Anticoagulation and Yoga Exercises: Can I Stand on My Head While on Coumadin?

Author: V. Dimov, M.D.
Reviewer: S. Randhawa, M.D.

A 67-year-old Caucasian male was admitted to the hospital with blurry vision for 3 days. He has been in a remarkably good health apart from an episode of atrial fibrillation 6 years ago. The patient has been running 5 miles every day for the last 20 years and has practiced yoga daily.

Past medical history (PMH)

Atrial fibrillation status post (s/p) catheter ablation 6 years ago.

Medications

None.

Physical examination

HR 140.
CVS: Clear S1S2, irregularly irregular rhythm.
Chest: CTA (B).
Abdomen: Soft, NT, ND, +BS.
Extremities: no c/c/e.
Neurological examination: Nonfocal.

What diagnostic tests would you suggest?

Electrocardiogram (ECG, EKG).
CT scan of the brain.
Complete blood count (CBC), basic metabolic panel (BMP).

What happened?

The EKG showed atrial fibrillation with rapid ventricular response (AFib with RVR). The CT scan of the brain showed an occipital ischemic stroke.

What happened next?

The heart rate was controlled with a beta blocker (metoprolol). The neurology consultant recommended an MRI of the brain and MRA which confirmed an occipital ischemic stroke. Carotid ultrasound and TTE were normal.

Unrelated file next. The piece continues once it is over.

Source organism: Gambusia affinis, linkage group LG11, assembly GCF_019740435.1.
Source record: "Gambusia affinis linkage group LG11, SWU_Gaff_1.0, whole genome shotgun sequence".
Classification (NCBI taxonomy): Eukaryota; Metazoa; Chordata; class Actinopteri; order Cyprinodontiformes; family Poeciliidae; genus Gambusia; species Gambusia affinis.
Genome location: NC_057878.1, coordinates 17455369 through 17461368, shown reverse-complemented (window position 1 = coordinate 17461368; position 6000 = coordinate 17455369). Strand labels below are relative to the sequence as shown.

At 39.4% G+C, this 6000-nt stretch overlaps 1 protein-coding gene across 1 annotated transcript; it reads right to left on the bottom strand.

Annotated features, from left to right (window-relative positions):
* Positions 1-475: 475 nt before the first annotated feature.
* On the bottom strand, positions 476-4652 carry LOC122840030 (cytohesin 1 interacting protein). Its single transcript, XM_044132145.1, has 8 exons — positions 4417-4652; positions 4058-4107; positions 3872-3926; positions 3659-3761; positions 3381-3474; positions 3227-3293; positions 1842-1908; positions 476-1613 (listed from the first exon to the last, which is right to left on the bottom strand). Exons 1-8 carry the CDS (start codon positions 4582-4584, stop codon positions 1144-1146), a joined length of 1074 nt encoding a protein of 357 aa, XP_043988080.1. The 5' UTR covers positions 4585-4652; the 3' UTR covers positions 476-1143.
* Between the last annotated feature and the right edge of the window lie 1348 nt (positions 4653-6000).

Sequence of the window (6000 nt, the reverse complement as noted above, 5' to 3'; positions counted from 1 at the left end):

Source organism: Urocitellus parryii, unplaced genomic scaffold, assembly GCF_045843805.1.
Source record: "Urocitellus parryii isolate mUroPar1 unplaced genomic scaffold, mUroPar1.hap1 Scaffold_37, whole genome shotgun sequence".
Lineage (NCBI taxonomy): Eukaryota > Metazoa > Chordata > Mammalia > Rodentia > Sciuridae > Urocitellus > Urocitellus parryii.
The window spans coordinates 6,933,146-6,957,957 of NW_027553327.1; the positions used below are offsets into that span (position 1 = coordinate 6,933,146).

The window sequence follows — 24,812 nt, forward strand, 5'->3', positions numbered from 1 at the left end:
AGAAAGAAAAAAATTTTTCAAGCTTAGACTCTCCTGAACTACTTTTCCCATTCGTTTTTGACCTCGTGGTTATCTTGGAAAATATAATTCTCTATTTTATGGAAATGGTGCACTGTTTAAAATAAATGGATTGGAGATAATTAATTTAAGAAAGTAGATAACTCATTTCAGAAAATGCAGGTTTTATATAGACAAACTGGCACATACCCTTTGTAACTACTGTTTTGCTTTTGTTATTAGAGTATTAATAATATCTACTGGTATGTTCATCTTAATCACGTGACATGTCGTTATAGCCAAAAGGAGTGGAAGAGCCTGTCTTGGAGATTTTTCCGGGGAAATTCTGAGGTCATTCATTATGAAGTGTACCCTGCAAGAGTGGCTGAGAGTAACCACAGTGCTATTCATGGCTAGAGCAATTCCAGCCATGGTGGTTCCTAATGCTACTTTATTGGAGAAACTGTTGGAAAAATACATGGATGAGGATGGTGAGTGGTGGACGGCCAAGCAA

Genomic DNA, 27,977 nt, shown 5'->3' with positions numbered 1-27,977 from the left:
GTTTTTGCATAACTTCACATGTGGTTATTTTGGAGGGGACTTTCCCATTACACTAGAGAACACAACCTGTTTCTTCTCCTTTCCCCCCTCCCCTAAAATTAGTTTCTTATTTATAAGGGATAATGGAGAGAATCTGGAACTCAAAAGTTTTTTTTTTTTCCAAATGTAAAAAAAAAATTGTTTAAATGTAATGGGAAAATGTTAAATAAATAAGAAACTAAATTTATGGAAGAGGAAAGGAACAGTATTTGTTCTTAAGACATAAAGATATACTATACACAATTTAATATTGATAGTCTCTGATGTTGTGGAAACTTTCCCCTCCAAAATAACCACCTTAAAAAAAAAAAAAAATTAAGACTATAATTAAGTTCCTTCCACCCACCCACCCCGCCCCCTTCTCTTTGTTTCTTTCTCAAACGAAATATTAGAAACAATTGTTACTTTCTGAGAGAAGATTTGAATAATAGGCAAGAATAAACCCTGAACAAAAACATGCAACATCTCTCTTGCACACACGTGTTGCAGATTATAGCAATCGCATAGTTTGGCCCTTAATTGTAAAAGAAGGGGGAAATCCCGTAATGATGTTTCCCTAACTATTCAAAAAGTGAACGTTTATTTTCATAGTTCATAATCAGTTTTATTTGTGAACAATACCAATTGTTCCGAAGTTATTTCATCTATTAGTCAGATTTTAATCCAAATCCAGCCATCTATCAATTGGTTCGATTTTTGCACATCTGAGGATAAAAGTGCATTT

His visual changes noted on admission have resolved completely. He has no motor or sensory deficits.

The neurologist advised against anticoagulation with Heparin or LMWH in order to decrease the risk for hemorrhagic conversion of the infarct. Coumadin was started.

Patient wanted to know if he can perform his yoga routine, specifically headstand, while on Coumadin. Headstand is a an exercise position in which one supports oneself vertically on one's head with the hands braced for support on the floor.

What would you answer?

Not surprisingly, there are no published studies comparing the incidence of hemorrhagic stroke in anticoagulated patients performing headstands to the ones who do not.

However, uncontrolled hypertension in patients on anticoagulation is related to increased risk for hemorrhagic stroke (1). Headstand increases intracranial pressure (2) and therefore we advised the patient against performing this exercise.

Final diagnosis

Occipital stroke due to atrial fibrillation.

What did we learn from this case?

Blood pressure should be well-controlled in patient who will need long-term anticoagulation. Exercises which lead to increased intracranial pressure should probably be avoided.

References

2. Intraocular pressure changes and ocular biometry during Sirsasana (headstand posture) in yoga practitioners. Ophthalmology. 2006 Aug;113(8):1327-32. Epub 2006 Jun 27.

Published: 04/24/2007
Updated: 04/25/2007

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